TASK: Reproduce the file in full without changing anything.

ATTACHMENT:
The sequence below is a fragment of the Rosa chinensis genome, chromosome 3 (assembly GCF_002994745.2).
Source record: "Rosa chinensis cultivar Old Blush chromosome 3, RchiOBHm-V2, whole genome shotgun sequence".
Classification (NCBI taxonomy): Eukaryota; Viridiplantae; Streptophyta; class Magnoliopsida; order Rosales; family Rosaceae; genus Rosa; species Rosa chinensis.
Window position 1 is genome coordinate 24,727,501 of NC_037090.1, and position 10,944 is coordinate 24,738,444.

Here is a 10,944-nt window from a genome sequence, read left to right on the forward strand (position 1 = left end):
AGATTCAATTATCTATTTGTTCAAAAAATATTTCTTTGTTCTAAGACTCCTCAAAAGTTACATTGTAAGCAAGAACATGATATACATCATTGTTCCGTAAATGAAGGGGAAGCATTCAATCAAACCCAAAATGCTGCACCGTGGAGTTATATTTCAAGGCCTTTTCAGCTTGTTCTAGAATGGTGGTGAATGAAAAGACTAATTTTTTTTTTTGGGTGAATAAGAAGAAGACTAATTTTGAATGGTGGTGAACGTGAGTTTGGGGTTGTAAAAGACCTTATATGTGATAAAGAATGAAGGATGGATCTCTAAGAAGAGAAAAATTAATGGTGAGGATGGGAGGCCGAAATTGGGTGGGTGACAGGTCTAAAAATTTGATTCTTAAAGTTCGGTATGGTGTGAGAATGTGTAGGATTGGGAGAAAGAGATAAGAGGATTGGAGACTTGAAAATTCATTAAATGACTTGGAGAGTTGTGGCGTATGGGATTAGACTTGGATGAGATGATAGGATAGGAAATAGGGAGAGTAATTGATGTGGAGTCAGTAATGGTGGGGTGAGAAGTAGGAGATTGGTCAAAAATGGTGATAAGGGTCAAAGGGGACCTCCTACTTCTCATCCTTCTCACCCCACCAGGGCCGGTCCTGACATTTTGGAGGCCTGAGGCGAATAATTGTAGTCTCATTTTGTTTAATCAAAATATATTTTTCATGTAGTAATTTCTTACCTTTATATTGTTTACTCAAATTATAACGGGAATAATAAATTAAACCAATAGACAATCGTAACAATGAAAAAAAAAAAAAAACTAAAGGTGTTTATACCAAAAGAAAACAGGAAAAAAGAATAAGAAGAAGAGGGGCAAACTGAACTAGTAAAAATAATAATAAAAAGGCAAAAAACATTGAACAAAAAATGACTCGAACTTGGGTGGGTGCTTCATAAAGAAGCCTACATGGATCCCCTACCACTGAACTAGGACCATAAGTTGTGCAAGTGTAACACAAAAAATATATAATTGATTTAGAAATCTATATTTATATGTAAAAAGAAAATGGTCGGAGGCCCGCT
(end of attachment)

The sequence below is a fragment of the Rosa chinensis genome, chromosome 3 (assembly GCF_002994745.2).
Source record: "Rosa chinensis cultivar Old Blush chromosome 3, RchiOBHm-V2, whole genome shotgun sequence".
Classification (NCBI taxonomy): Eukaryota; Viridiplantae; Streptophyta; class Magnoliopsida; order Rosales; family Rosaceae; genus Rosa; species Rosa chinensis.
Window position 1 is genome coordinate 24,727,501 of NC_037090.1, and position 10,944 is coordinate 24,738,444.

Here is a 10,944-nt window from a genome sequence, read left to right on the forward strand (position 1 = left end):
AGATTCAATTATCTATTTGTTCAAAAAATATTTCTTTGTTCTAAGACTCCTCAAAAGTTACATTGTAAGCAAGAACATGATATACATCATTGTTCCGTAAATGAAGGGGAAGCATTCAATCAAACCCAAAATGCTGCACCGTGGAGTTATATTTCAAGGCCTTTTCAGCTTGTTCTAGAATGGTGGTGAATGAAAAGACTAATTTTTTTTTTTGGGTGAATAAGAAGAAGACTAATTTTGAATGGTGGTGAACGTGAGTTTGGGGTTGTAAAAGACCTTATATGTGATAAAGAATGAAGGATGGATCTCTAAGAAGAGAAAAATTAATGGTGAGGATGGGAGGCCGAAATTGGGTGGGTGACAGGTCTAAAAATTTGATTCTTAAAGTTCGGTATGGTGTGAGAATGTGTAGGATTGGGAGAAAGAGATAAGAGGATTGGAGACTTGAAAATTCATTAAATGACTTGGAGAGTTGTGGCGTATGGGATTAGACTTGGATGAGATGATAGGATAGGAAATAGGGAGAGTAATTGATGTGGAGTCAGTAATGGTGGGGTGAGAAGTAGGAGATTGGTCAAAAATGGTGATAAGGGTCAAAGGGGACCTCCTACTTCTCATCCTTCTCACCCCACCAGGGCCGGTCCTGACATTTTGGAGGCCTGAGGCGAATAATTGTAGTCTCATTTTGTTTAATCAAAATATATTTTTCATGTAGTAATTTCTTACCTTTATATTGTTTACTCAAATTATAACGGGAATAATAAATTAAACCAATAGACAATCGTAACAATGAAAAAAAAAAAAAAACTAAAGGTGTTTATACCAAAAGAAAACAGGAAAAAAGAATAAGAAGAAGAGGGGCAAACTGAACTAGTAAAAATAATAATAAAAAGGCAAAAAACATTGAACAAAAAATGACTCGAACTTGGGTGGGTGCTTCATAAAGAAGCCTACATGGATCCCCTACCACTGAACTAGGACCATAAGTTGTGCAAGTGTAACACAAAAAATATATAATTGATTTAGAAATCTATATTTATATGTAAAAAGAAAATGGTCGGAGGCCCGCT